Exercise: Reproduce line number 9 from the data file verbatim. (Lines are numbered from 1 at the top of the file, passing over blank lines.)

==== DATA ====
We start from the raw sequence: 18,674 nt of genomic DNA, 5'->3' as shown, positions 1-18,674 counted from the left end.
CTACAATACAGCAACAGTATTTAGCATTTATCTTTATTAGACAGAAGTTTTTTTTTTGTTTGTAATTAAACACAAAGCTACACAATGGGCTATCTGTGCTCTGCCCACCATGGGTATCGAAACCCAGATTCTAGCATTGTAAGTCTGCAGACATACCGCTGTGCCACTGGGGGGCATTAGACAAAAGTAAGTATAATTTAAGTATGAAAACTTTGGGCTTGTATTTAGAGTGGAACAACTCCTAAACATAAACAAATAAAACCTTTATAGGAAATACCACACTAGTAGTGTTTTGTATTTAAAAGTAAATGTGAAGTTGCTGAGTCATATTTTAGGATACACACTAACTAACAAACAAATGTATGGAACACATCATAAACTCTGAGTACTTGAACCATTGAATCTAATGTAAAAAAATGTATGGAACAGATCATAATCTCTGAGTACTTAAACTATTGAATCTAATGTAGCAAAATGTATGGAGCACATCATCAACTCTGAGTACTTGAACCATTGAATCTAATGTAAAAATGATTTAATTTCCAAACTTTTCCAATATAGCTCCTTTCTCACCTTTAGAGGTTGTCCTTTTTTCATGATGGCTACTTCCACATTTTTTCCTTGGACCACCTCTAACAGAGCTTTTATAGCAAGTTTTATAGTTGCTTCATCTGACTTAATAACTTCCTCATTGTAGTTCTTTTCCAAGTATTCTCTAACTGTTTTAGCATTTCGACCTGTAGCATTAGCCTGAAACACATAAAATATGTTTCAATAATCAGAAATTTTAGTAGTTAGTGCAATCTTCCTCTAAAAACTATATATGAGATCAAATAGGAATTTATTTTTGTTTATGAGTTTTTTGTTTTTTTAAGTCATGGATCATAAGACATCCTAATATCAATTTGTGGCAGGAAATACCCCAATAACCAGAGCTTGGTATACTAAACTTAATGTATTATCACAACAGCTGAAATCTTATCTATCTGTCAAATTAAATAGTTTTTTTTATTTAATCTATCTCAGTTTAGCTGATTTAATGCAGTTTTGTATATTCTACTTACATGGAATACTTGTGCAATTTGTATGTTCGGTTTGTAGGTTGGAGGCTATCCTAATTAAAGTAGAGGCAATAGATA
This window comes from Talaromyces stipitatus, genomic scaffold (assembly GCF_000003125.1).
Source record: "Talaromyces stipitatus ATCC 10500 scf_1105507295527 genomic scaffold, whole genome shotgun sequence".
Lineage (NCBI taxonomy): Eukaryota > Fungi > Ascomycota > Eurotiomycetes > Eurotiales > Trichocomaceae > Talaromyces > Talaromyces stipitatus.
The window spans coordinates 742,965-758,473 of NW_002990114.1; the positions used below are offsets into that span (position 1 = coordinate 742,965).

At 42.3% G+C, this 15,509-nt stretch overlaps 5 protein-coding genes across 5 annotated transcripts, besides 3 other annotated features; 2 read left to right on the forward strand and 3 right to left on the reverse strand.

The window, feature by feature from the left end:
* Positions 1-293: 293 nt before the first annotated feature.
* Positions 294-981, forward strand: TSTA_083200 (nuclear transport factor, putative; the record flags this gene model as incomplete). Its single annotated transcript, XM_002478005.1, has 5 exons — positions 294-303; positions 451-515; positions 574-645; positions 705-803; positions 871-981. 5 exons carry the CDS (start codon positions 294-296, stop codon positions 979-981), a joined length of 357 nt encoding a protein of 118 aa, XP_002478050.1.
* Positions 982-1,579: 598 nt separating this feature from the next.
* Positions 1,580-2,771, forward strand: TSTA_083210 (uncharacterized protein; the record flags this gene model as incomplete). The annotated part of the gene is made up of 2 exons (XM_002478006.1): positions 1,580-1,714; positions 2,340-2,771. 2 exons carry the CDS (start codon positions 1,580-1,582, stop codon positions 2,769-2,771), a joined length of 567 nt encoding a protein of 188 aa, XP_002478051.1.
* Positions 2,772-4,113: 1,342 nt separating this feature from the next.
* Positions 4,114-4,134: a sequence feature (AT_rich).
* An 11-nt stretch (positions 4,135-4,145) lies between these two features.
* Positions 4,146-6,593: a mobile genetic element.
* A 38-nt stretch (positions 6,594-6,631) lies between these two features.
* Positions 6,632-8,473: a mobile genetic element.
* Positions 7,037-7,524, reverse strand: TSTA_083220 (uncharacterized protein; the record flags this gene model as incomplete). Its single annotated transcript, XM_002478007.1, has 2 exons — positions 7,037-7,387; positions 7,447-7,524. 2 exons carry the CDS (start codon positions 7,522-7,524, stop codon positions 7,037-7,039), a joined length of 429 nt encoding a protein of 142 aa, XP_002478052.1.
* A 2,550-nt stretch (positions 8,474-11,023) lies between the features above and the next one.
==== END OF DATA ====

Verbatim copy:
* Positions 1-293: 293 nt before the first annotated feature.